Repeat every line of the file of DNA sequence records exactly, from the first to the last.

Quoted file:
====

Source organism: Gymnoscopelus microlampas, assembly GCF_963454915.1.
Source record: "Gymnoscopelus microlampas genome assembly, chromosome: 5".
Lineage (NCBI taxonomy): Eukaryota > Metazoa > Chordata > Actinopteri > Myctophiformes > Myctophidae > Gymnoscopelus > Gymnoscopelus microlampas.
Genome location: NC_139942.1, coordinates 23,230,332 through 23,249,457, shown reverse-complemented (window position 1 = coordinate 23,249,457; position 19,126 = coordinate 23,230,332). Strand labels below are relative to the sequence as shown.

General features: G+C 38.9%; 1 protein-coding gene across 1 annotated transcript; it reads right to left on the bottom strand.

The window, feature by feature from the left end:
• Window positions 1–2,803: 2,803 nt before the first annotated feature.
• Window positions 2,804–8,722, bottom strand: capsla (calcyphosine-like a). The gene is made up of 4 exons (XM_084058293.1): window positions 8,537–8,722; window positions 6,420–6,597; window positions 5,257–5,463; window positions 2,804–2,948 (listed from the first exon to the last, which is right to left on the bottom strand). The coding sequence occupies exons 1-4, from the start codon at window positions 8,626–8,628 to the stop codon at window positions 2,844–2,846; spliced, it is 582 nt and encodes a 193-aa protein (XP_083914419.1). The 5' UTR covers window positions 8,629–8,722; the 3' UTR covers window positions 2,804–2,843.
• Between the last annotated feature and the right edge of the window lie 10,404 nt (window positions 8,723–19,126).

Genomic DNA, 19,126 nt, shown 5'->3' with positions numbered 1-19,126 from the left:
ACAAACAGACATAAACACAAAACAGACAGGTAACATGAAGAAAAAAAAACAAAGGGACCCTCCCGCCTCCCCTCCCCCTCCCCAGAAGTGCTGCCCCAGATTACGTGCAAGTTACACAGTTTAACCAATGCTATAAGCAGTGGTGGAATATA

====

Source organism: Gymnoscopelus microlampas, assembly GCF_963454915.1.
Source record: "Gymnoscopelus microlampas genome assembly, chromosome: 5".
Lineage (NCBI taxonomy): Eukaryota > Metazoa > Chordata > Actinopteri > Myctophiformes > Myctophidae > Gymnoscopelus > Gymnoscopelus microlampas.
Genome location: NC_139942.1, coordinates 23,230,332 through 23,249,457, shown reverse-complemented (window position 1 = coordinate 23,249,457; position 19,126 = coordinate 23,230,332). Strand labels below are relative to the sequence as shown.

General features: G+C 38.9%; 1 protein-coding gene across 1 annotated transcript; it reads right to left on the bottom strand.

The window, feature by feature from the left end:
• Window positions 1–2,803: 2,803 nt before the first annotated feature.
• Window positions 2,804–8,722, bottom strand: capsla (calcyphosine-like a). The gene is made up of 4 exons (XM_084058293.1): window positions 8,537–8,722; window positions 6,420–6,597; window positions 5,257–5,463; window positions 2,804–2,948 (listed from the first exon to the last, which is right to left on the bottom strand). The coding sequence occupies exons 1-4, from the start codon at window positions 8,626–8,628 to the stop codon at window positions 2,844–2,846; spliced, it is 582 nt and encodes a 193-aa protein (XP_083914419.1). The 5' UTR covers window positions 8,629–8,722; the 3' UTR covers window positions 2,804–2,843.
• Between the last annotated feature and the right edge of the window lie 10,404 nt (window positions 8,723–19,126).

Genomic DNA, 19,126 nt, shown 5'->3' with positions numbered 1-19,126 from the left:
ACAAACAGACATAAACACAAAACAGACAGGTAACATGAAGAAAAAAAAACAAAGGGACCCTCCCGCCTCCCCTCCCCCTCCCCAGAAGTGCTGCCCCAGATTACGTGCAAGTTACACAGTTTAACCAATGCTATAAGCAGTGGTGGAATATA